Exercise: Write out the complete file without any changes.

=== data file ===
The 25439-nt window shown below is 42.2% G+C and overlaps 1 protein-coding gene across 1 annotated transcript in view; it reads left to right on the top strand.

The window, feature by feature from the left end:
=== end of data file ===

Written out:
The 25439-nt window shown below is 42.2% G+C and overlaps 1 protein-coding gene across 1 annotated transcript in view; it reads left to right on the top strand.

The window, feature by feature from the left end: